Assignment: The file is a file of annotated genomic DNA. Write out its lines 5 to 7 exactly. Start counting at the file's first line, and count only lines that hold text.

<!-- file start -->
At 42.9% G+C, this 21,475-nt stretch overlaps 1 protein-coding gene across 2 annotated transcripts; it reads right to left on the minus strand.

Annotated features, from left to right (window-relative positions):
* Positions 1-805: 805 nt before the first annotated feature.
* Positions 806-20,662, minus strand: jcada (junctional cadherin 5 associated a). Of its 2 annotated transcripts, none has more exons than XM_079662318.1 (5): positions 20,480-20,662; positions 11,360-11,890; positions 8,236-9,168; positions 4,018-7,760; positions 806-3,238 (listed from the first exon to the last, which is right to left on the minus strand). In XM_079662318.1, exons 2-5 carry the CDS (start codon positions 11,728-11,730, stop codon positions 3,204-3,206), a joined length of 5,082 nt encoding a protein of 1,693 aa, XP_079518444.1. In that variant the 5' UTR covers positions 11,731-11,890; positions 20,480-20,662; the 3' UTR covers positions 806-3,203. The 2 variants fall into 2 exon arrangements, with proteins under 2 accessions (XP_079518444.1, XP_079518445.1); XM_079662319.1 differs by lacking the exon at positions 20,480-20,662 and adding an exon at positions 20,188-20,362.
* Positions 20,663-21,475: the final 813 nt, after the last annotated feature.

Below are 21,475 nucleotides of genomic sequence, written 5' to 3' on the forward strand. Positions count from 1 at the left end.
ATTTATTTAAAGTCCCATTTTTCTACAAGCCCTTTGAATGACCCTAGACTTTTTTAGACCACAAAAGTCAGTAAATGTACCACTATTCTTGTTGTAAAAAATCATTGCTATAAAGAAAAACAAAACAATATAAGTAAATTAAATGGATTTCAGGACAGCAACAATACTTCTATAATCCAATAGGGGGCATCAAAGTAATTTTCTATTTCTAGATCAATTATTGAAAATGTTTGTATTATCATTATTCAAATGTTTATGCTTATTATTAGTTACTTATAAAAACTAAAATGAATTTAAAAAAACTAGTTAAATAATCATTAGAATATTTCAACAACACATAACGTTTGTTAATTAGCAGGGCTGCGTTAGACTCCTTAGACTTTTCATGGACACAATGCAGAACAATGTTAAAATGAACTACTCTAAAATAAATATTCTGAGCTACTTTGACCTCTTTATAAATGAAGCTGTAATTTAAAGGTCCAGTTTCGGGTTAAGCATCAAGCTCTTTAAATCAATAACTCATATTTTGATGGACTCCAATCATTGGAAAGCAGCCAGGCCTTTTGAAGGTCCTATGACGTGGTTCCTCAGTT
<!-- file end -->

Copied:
* Positions 20,663-21,475: the final 813 nt, after the last annotated feature.

Below are 21,475 nucleotides of genomic sequence, written 5' to 3' on the forward strand. Positions count from 1 at the left end.
ATTTATTTAAAGTCCCATTTTTCTACAAGCCCTTTGAATGACCCTAGACTTTTTTAGACCACAAAAGTCAGTAAATGTACCACTATTCTTGTTGTAAAAAATCATTGCTATAAAGAAAAACAAAACAATATAAGTAAATTAAATGGATTTCAGGACAGCAACAATACTTCTATAATCCAATAGGGGGCATCAAAGTAATTTTCTATTTCTAGATCAATTATTGAAAATGTTTGTATTATCATTATTCAAATGTTTATGCTTATTATTAGTTACTTATAAAAACTAAAATGAATTTAAAAAAACTAGTTAAATAATCATTAGAATATTTCAACAACACATAACGTTTGTTAATTAGCAGGGCTGCGTTAGACTCCTTAGACTTTTCATGGACACAATGCAGAACAATGTTAAAATGAACTACTCTAAAATAAATATTCTGAGCTACTTTGACCTCTTTATAAATGAAGCTGTAATTTAAAGGTCCAGTTTCGGGTTAAGCATCAAGCTCTTTAAATCAATAACTCATATTTTGATGGACTCCAATCATTGGAAAGCAGCCAGGCCTTTTGAAGGTCCTATGACGTGGTTCCTCAGTT